China's Tamed Stock Market Might Bite Its Economy
China pulled out all the stops last week to end the plunge in its stock markets. After markets slid about 30 percent, erasing more than $3 trillion of notional wealth, the mighty Chinese government engaged in perhaps the most spectacular act of market manipulation of all time.
First it dramatically loosened curbs on margin buying, banned new initial public offerings and enacted a raft of other measures to encourage buying. When that didn’t work, it halted trading on a majority of stocks, and banned all major shareholders from selling shares for six months. In a final, desperate, panicky moment, the government threatened to arrest short sellers (those who profit when shares decline) and throw them in prison, and -- in a comically totalitarian flourish -- ordered elite college graduates to chant “Revive the A shares, benefit the people!” at a commencement ceremony.
The chant may not have done much, but the selling bans did the trick. When shareholders are not allowed to sell and are encouraged to buy, pretty much only one thing can happen, which is that stocks go up. And go up they have, by as much as 10 percent from their lows.
So the question of whether the Chinese government is powerful enough to control the stock market has been answered with a resounding “yes.” As for why it’s doing it, there are many theories. But the really important issue -- for China and perhaps for the global economy -- is what happens next.
The optimistic case for China is that the government’s action helped arrest an irrational panic. Stocks tend to overshoot on the downside in busts -- you can verify this statistically just by watching how stock prices tend to bounce around more than corporate fundamentals such as sales and profits. Those overreactions might be caused by so-called extrapolative expectations -- the tendency of investors to think that a big crash will continue longer than it will. If China’s intervention short-circuited that panic, then it might have averted a bigger collapse of share prices that could trigger more damaging margin calls, injuring the financial system.
The pessimistic case for China is that stocks may still be overvalued. Chinese share prices rose about 150 percent from July 2014 through June, when they began to tumble. The fact that share prices went up and then rapidly fell implies that the big runup was a bubble, not justified by fundamentals. If that’s the case, share prices may still be too high. That would mean that expected returns on Chinese stocks are still negative -- in other words, the market has more to fall. In this pessimistic scenario, selling pressure hasn’t been eliminated, just frozen. It is still pent up, waiting to be released.
This is what usually happens when people try to prop up share prices. Economist Owen Lamont has studied episodes in which companies resort to various legal actions and market manipulations to keep short sellers from driving down their stock prices. Even when the companies succeed, their share prices usually continue to drift lower. If this is true for a company, it should be similarly true for the Chinese government.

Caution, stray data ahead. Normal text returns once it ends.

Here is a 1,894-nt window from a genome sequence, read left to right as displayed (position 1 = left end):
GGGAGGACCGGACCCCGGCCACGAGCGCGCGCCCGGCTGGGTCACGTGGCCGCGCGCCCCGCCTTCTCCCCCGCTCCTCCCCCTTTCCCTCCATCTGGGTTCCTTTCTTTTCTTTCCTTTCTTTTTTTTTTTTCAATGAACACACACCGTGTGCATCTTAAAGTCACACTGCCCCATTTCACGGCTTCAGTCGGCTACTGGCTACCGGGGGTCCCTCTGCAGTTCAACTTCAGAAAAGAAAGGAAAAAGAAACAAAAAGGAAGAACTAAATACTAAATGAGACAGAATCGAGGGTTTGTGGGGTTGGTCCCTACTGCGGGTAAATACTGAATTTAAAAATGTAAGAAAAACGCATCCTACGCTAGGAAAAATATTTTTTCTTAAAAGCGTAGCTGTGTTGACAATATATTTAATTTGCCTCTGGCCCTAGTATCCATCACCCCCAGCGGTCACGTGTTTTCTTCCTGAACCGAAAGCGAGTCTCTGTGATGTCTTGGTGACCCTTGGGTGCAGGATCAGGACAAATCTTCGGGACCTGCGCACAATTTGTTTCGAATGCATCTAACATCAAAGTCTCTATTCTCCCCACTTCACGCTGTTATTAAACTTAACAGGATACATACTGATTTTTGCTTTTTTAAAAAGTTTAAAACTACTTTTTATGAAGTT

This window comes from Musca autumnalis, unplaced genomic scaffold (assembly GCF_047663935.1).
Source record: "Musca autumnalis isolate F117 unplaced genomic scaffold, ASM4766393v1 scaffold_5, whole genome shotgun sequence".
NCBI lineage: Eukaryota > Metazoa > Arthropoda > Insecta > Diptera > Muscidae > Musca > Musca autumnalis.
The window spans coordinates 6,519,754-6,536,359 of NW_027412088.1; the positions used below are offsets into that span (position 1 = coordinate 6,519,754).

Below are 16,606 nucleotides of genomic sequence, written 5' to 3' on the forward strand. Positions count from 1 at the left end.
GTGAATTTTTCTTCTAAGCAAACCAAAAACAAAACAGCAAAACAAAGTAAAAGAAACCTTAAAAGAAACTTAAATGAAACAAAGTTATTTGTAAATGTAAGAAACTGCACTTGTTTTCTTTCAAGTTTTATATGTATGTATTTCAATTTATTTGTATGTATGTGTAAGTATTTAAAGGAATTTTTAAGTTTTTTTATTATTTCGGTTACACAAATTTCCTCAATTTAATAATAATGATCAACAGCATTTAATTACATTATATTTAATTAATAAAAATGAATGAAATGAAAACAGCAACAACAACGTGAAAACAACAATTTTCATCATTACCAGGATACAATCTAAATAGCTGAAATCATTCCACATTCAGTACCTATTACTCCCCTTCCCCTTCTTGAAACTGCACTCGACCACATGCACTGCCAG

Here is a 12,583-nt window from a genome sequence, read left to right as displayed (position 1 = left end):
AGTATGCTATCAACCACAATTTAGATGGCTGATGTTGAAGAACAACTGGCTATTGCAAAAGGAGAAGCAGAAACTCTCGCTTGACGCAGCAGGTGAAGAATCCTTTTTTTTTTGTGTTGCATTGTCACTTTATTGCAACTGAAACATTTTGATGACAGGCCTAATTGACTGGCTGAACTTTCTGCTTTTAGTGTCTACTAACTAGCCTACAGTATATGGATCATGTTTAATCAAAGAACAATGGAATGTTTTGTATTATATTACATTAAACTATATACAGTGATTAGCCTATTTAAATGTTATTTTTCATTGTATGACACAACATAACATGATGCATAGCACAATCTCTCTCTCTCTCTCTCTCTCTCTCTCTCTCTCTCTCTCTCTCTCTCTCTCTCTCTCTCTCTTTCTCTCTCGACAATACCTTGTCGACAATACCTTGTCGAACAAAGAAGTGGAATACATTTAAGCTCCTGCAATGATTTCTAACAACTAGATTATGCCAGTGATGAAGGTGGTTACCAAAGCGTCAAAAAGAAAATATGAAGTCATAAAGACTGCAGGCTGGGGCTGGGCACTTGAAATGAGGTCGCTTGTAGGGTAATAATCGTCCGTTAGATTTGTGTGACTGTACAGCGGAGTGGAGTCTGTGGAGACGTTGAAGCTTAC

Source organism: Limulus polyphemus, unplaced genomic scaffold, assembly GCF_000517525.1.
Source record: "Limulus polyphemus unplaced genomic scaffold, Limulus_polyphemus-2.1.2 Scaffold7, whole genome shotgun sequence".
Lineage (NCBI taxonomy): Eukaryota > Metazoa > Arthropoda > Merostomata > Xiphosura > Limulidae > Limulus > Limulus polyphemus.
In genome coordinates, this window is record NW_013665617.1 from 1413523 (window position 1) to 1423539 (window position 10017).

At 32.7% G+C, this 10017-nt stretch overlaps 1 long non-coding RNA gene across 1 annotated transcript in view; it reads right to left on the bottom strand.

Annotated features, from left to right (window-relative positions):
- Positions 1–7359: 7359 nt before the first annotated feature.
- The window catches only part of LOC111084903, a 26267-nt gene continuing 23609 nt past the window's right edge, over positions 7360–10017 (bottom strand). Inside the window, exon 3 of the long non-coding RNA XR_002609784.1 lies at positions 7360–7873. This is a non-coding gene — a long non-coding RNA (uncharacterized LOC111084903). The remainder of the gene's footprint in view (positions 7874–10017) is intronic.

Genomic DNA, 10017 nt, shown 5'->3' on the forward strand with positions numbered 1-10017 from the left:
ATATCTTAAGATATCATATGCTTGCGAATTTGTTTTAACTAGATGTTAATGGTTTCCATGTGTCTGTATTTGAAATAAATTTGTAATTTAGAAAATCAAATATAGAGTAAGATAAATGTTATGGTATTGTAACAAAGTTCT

Many analysts say they think China’s stocks still are overvalued. BlackRock’s global chief investment strategist Russ Koesterich was quoted as saying: “Given the magnitude of the run-up [in Chinese share prices], it is possible that even after a 30 percent correction, we haven’t gotten back to something approaching fair value.” Whether he’s right, he’s certainly expressing a widely held view, and that means that pent-up selling pressure might remain.
So China may have succeeded in turning a short, sharp crash into a long, dreary bear market. That could actually be worse for China’s economy than if the government had allowed the crash to take its natural course. Negative expected returns make stocks a bad bet. Financial institutions, saddled with stock portfolios that they expect to fall in value in the long term, may cut lending. Additionally, a seemingly endless parade of negative returns might create economic pessimism in China, replacing the heady optimism of the long boom with a sense that things will get worse and worse.
Finally, the nationalization of the stock market will surely have a chilling effect on foreign investment. The ban on selling stock held by large investors has trapped a number of foreign companies, which are unable to liquidate the investments they made in Chinese corporations. These global companies are now waking up to the reality that although China has liberalized its economy a great deal, the government retains the ability and the willingness to retake control at any moment.
Already, there is speculation that China’s economy is slowing. China’s government may have proven that it is more powerful than the stock market. But the forces of the economy are a different animal entirely.
This column does not necessarily reflect the opinion of the editorial board or Bloomberg LP and its owners.
To contact the author on this story:
Noah Smith at email@example.com
To contact the editor on this story:
James Greiff at firstname.lastname@example.org